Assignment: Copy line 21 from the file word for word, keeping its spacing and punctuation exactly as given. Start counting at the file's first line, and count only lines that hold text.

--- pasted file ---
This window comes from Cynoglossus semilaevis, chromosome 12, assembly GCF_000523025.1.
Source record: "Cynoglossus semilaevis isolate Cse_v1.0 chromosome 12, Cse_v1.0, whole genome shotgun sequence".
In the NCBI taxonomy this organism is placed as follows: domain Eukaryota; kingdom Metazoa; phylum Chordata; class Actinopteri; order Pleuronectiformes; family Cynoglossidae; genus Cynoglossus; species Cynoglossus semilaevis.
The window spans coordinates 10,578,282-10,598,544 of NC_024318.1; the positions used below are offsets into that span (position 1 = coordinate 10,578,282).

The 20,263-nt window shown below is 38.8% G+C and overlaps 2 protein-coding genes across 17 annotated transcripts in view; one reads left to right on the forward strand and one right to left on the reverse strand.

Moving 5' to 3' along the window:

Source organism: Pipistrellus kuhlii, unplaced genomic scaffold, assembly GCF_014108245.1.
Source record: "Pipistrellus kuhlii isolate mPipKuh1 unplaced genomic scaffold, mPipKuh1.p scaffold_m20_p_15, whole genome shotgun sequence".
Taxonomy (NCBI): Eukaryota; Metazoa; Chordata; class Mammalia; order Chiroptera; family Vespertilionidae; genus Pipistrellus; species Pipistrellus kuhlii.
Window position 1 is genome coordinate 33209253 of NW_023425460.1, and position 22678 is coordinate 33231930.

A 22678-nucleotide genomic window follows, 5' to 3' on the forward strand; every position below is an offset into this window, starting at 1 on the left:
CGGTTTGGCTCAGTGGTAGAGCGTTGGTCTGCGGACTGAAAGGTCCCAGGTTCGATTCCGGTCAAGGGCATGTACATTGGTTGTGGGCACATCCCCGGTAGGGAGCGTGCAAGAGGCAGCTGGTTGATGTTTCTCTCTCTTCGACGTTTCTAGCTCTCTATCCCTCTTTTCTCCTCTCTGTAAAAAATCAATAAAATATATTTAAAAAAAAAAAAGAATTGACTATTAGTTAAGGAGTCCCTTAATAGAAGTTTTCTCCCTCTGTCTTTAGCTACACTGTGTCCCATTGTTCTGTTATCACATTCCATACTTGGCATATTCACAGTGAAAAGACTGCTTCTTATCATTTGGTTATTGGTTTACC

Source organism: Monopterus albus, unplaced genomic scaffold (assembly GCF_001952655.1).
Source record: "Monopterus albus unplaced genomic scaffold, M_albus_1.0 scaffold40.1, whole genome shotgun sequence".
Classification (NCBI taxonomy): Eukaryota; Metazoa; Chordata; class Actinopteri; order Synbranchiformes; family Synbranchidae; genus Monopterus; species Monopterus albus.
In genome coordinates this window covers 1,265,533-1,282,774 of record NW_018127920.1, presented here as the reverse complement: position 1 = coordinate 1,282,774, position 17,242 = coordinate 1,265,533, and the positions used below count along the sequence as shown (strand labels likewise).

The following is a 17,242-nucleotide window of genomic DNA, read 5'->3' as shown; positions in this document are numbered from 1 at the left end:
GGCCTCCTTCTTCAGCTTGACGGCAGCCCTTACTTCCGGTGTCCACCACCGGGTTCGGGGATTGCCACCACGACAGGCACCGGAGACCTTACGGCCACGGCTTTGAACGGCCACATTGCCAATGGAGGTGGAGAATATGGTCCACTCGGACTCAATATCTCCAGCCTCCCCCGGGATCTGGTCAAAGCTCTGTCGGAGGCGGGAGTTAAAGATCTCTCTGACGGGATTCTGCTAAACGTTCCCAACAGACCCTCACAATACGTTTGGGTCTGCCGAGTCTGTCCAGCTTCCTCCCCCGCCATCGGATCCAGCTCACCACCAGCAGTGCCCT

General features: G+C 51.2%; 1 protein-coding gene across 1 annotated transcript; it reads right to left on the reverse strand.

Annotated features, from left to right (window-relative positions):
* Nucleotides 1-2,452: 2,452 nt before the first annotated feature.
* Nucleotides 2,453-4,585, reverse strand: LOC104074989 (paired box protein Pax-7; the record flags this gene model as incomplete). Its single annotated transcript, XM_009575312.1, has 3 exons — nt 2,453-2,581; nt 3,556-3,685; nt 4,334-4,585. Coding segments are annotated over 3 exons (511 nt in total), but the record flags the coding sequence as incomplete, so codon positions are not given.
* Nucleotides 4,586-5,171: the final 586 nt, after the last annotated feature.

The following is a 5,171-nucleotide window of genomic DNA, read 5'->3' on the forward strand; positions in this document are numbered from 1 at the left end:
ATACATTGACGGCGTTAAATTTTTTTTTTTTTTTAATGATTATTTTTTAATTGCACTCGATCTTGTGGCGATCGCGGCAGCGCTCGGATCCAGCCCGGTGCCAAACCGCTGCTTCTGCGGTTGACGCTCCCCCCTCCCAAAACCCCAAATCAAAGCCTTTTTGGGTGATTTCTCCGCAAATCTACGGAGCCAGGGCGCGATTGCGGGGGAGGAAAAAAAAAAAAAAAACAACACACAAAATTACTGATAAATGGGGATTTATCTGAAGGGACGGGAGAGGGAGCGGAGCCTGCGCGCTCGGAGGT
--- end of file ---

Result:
* Nucleotides 1-2,452: 2,452 nt before the first annotated feature.